I have to eat some chocolate each day…any suggestions?
I typically do 85% Lindt, but anything else you love?
Great post! I tried to be pretty good on my bachelorette trip, ordered a bacon burger without the bun (although I did have sweet potato fries) and I treated myself to ice cream at Disneyland : ) I didn’t gain any weight though, so I think I did ok! I also took some Paleo crunch along with me for snacks so that was good.
Quick Question, I was so frustrated at Whole Foods yesterday when I could only find 1 salad dressing that didn’t have soybean or canola oil! They are sneaky! Even the “Olive Oil and Vinegar” dressing had the fake oils in it. It is really just easiest for me to be able to keep some dressings at work. Are there any you suggest or am I just going to have to make my own! Thanks!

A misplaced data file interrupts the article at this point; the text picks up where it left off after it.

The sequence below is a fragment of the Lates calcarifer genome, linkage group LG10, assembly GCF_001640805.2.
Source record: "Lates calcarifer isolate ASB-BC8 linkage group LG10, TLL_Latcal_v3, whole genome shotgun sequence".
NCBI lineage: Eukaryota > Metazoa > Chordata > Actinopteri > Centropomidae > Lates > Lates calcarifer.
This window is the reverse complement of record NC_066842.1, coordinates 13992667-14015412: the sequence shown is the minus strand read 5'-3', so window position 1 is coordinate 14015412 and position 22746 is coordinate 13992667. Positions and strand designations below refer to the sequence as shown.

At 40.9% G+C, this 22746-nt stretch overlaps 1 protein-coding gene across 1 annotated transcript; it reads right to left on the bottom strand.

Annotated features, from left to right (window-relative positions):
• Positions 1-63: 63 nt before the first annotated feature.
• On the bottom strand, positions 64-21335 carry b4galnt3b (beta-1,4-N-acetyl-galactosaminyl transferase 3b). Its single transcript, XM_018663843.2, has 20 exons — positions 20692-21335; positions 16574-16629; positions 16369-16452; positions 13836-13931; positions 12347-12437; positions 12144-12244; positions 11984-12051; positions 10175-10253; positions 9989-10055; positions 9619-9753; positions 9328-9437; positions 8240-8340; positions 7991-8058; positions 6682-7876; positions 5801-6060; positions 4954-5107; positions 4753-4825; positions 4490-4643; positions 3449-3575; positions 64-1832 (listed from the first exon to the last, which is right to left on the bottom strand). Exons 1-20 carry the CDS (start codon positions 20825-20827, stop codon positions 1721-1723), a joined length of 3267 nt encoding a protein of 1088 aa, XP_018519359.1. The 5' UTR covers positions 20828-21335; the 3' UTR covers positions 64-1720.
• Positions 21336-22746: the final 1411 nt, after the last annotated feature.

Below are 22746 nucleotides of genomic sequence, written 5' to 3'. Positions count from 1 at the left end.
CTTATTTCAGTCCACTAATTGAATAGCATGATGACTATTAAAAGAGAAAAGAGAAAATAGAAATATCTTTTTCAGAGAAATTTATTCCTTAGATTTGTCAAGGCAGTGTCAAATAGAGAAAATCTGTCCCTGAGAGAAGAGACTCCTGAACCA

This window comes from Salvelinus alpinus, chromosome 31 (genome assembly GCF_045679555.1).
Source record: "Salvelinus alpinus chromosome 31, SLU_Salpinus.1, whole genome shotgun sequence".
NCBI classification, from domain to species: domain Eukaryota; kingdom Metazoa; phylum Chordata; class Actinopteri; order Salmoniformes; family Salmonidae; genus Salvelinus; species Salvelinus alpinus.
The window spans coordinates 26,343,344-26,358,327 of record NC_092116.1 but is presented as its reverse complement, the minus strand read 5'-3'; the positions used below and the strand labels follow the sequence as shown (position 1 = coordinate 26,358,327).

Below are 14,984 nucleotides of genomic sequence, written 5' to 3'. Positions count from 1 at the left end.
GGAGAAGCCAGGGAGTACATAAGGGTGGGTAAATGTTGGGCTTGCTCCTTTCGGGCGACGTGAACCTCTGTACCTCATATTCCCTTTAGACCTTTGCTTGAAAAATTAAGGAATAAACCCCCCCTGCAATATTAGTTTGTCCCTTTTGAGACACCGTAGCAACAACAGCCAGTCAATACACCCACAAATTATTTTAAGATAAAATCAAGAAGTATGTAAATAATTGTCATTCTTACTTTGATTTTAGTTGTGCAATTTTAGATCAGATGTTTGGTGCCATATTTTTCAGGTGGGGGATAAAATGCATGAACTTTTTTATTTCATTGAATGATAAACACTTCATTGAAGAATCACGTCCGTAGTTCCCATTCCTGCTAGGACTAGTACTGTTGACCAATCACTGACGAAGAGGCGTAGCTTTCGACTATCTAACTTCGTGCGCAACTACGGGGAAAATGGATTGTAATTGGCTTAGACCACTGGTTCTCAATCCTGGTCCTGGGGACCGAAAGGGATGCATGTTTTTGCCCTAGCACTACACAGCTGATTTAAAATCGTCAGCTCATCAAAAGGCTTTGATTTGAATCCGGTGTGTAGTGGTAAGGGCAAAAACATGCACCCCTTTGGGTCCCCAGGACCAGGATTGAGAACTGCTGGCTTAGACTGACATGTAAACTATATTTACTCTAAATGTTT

Hi Amy! Those oils are the worst – they make it into so many products at stores and restaurants. Making your own will be the easiest for quality control. My favorite is my Mom’s Salad Dressing, and Mark Sisson has some tasty-looking ones posted here as well.
Thanks! I will give some of those a try. I will just have to pick up some dressing bottles to bring along with me. Maybe I should start a line of actual all natural salad dressings : ) (of course all of the ones with soy and canola were labeled all natural too!)
Traveling and eating paleo is tough. I wrote a blog post a while back http://paleolithicnutrition.org/paleolithic-traveling-is-easier-than-you-think. I try to bring a bunch of nice treats along with me when I have a trip.